George Schlatter

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George Schlatter
Schlatter in March 2011
Born (1929-12-31) December 31, 1929 (age 93)
Occupation(s)Producer, director
Years active1952–present
(m. 1956)

George Schlatter (born December 31, 1929) is an American television producer and director, best known for Rowan & Martin's Laugh-In and founder of the American Comedy Awards.

For his work on television, Schlatter has a star on the Hollywood Walk of Fame at 7030 Hollywood Blvd.[1]

Life and career[edit]

Schlatter was born on December 31, 1929,[a] in Birmingham, Alabama,[3] and raised in Webster Groves, Missouri, a St. Louis inner-ring suburb.[4] His father, George Schlatter, was a salesman, and his mother, Miriam Hoover, was a violinist.[5][6] Schlatter is a Christian, although he is often described as Jewish. His father was a Presbyterian of German descent, and his mother was a Christian Scientist.[7][8] As a teenager, Schlatter sang for two seasons with the St. Louis Municipal Opera, where his mother also performed. He attended Pepperdine University in Los Angeles, California.[4]

Schlatter was a Hollywood agent in the band and act department of MCA Records. After several years, he left to become general manager at the Sunset Strip nightclub Ciro's. The comedy team of Dan Rowan and Dick Martin performed there. In the early 1960s, following a short stint in Las Vegas, he started producing variety series and specials for television. Between 1964 and 1970, he oversaw the annual telecast of the Grammy Awards. In 1968, he formed George Schlatter Productions, noted for Rowan and Martin's Laugh In on NBC.[9]

Schlatter in May 2013

In the 1970s and 1980s, Schlatter produced and directed several television series, while continuing to produce variety specials. In 1987, he started "The American Comedy Awards", which was an annual event through 2001. Schlatter also produced a few feature films, and owns The Editing Company, which for many years was one of Hollywood's busiest state-of-the-art post production facilities.[9]

Schlatter has been married to actress Jolene Brand, who was a regular on several Ernie Kovacs shows of the early 1960s, since 1956.[2] They have two daughters, Andrea and Maria.[10] Andrea Justine is a champion equestrian rider. Maria S. Schlatter is an Emmy award winning television producer.

Television work[edit]

A partial listing of his television achievements follows.

Executive producer[edit]

  • Muhammad Ali's All-Star 60th Birthday Celebration! (2002)
  • Rowan & Martin's Laugh-In (1968–1972)
  • Turn-On (1969; unsuccessful)
  • Arnold's Closet Revue (1971)
  • Real People (1979)
  • Goldie and Liza Together (1980)
  • Annual American Comedy Awards (1987–2001)[9]
  • A Party for Richard Pryor (1991)
  • The First Annual Comedy Hall of Fame (1993)
  • Sinatra: 80 Years My Way (1995)[9]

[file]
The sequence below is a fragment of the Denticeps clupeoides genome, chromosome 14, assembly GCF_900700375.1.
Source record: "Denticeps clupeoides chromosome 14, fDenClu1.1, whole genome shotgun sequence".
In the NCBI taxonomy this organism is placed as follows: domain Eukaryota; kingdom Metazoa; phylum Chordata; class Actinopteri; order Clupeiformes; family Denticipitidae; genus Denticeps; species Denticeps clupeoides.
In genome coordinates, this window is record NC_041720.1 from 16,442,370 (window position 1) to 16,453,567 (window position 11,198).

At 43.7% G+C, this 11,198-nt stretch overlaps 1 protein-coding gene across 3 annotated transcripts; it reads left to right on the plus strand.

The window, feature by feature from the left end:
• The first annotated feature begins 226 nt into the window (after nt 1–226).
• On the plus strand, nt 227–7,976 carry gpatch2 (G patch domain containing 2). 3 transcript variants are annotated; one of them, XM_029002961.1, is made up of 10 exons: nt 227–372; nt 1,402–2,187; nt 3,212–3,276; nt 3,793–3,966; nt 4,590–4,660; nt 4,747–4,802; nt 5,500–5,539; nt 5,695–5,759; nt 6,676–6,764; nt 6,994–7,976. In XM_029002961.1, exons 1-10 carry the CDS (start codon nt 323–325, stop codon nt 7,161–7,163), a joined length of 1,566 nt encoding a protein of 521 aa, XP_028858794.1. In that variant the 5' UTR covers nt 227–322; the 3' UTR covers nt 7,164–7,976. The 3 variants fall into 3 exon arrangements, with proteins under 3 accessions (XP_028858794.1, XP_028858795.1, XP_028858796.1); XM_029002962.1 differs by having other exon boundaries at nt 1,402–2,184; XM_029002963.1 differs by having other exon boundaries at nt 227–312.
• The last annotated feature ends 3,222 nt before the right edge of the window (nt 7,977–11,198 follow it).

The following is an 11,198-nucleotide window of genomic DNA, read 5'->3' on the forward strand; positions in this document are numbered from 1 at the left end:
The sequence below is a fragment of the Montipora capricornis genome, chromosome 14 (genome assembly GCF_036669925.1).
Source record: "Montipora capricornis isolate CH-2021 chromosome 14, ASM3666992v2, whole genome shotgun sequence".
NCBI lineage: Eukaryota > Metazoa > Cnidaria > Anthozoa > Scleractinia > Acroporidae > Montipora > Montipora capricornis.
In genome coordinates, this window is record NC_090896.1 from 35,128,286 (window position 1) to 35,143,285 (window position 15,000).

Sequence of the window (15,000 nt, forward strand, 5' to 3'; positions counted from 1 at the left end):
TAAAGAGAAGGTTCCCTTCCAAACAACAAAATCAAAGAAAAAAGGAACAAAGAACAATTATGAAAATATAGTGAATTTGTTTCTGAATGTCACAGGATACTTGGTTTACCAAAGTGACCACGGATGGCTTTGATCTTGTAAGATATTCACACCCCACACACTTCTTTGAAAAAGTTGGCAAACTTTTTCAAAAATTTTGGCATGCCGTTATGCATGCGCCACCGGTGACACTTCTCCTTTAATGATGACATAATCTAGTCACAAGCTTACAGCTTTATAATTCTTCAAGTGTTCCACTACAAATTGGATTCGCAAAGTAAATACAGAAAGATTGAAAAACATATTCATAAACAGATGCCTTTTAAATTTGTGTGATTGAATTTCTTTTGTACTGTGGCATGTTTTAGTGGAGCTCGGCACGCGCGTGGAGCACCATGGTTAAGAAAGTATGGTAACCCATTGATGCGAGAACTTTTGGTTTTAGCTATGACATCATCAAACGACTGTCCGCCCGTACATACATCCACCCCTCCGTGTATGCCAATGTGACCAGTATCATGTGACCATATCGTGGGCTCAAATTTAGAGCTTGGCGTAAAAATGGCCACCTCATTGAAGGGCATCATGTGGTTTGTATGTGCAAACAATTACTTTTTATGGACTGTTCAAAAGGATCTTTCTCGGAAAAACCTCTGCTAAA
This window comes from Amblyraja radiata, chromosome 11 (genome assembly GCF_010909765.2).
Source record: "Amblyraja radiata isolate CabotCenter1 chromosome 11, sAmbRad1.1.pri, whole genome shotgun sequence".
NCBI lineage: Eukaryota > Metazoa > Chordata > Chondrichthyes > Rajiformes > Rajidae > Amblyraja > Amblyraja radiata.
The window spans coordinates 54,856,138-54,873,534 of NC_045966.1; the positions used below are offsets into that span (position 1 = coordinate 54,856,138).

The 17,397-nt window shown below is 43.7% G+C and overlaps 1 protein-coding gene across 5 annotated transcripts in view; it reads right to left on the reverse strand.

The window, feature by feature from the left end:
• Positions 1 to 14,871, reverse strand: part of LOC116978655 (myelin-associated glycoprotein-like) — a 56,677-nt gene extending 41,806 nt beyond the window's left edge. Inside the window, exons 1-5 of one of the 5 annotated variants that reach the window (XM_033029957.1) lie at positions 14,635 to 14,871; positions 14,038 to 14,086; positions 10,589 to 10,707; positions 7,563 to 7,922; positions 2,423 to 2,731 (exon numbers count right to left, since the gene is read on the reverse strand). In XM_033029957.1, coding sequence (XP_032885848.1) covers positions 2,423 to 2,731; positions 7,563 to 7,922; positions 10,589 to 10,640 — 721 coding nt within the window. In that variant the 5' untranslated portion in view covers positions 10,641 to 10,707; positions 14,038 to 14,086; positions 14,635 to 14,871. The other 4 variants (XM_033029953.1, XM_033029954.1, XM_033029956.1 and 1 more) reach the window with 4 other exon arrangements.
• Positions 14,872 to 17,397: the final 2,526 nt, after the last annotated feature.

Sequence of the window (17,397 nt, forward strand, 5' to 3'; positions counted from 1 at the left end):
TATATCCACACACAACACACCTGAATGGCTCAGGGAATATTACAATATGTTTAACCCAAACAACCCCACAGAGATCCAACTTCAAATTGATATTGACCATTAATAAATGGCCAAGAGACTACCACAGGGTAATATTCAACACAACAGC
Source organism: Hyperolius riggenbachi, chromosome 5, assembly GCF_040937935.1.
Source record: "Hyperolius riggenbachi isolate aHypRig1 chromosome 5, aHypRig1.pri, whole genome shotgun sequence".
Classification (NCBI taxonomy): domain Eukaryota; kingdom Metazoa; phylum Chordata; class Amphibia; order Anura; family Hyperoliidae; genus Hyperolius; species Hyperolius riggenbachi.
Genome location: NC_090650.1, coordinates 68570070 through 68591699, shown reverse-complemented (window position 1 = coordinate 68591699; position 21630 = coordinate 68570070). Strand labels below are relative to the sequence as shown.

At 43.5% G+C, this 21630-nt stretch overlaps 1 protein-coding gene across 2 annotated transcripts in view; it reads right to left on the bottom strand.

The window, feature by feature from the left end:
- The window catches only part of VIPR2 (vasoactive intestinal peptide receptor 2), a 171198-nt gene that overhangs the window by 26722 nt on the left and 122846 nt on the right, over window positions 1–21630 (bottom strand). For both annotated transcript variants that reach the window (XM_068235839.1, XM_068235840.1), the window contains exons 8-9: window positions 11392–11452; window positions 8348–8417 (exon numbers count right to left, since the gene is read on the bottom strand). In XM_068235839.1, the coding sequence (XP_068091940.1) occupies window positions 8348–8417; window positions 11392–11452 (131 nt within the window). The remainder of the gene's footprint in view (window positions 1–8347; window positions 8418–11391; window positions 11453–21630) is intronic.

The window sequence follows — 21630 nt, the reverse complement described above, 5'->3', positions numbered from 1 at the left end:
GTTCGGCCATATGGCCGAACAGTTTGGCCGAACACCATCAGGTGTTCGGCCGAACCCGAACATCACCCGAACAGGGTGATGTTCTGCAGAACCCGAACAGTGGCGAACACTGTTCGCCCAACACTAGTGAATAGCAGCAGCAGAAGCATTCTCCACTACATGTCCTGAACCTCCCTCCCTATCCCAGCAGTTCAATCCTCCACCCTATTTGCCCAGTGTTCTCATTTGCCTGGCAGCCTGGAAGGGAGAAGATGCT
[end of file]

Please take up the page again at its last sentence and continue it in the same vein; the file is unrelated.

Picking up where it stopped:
• Caesars Palace 30th Anniversary Celebration (1996)
  • The American Film Institute Salute to Dustin Hoffman (1999)
  • The American Film Institute Salute to Harrison Ford (2000)


  • Victor Borge's Twentieth Anniversary Special (1961)[9]
  • The Dinah Shore Chevy Show (1962)[9]
  • The Judy Garland Show (1963)
  • The Fabulous Funnies (1968)[11]
  • The New Bill Cosby Show (1972)
  • Cher (1975)
  • John Denver and Friend (1976)
  • The Shirley MacLaine Special: Where Do We Go from Here? (1977)
  • The Goldie Hawn Special (1978)
  • Salute to Lady Liberty (1984)
  • Las Vegas: An All-Star 75th Anniversary (1987)
  • Frank, Liza, and Sammy: The Ultimate Event (1989)[9]
  • Sammy Davis, Jr. 60th Anniversary Celebration (1990)[9]
  • Muhammad Ali's 50th Birthday Celebration (1992)


  • The Dinah Shore Special: Like Hep (1969)
  • Comedy Club (1987)
  • Frank, Liza, and Sammy: The Ultimate Event (1989)
  • Rowan & Martin's Laugh-In: 25th Anniversary Reunion (1993)


A partial listing of films that he produced and/or directed follows.

Awards and honors[edit]

Between 1968 and 1996, Schlatter was nominated for 15 Emmy Awards, winning twice for Rowan & Martin's Laugh-In as Outstanding Musical or Variety Program (1968) and for Sammy Davis, Jr. 60th Anniversary Celebration as Outstanding Variety, Music or Comedy Special (1990). He was also nominated for a Writers Guild of America award in 1997.[12] For his work on television, Schlatter has a star on the Hollywood Walk of Fame at 7030 Hollywood Blvd.[1]


  1. ^ Schlatter's year of birth has regularly been given as 1932, as he lied about his age early in his career: "I should have told a bigger lie and said I was born in 1942."[2]


  1. ^ a b Schlatter, George. "Hollywood Walk of Fame Directory". Retrieved January 27, 2008.
  2. ^ a b Oates, Barb. "What Makes George Schlatter Television's Best "Accident"?". Remind Magazine. Retrieved September 9, 2023.
  3. ^ Detweiler, Craig (September 28, 2013). "Why would a Jewish producer attend a Christian university?". Hollywood Journal.
  4. ^ a b Schlatter, George. "Yahoo Movies Biography". Retrieved January 29, 2008.
  5. ^ "George Schlatter Biography ((?)-)".
  6. ^ "John Schlatter Obituary (1935 - 2014)". The Orange County Register.
  7. ^ Maron, Marc. "Episode 848 - George Schlatter". WTF with Marc Maron.
  8. ^ Tugend, Tom. "Pepperdine to honor Hollywood's Jewish moguls". The Jewish Journal of Greater Los Angeles. Retrieved September 9, 2023.
  9. ^ a b c d e f g h i j Schlatter, George. "". Retrieved January 29, 2008.
  10. ^ "'Laugh-In' creator George Schlatter is 'Still Laughing' in new memoir". Los Angeles Daily News. Retrieved September 9, 2023.
  11. ^ Terrace, Vincent (2013). Television Specials: 5,336 Entertainment Programs, 1936-2012 (2nd ed.). McFarland & Company. p. 149. ISBN 978-0-7864-7444-8.
  12. ^ Schlatter, George. "Internet Movie DataBase Awards". IMDb. Retrieved January 28, 2008.

External links[edit]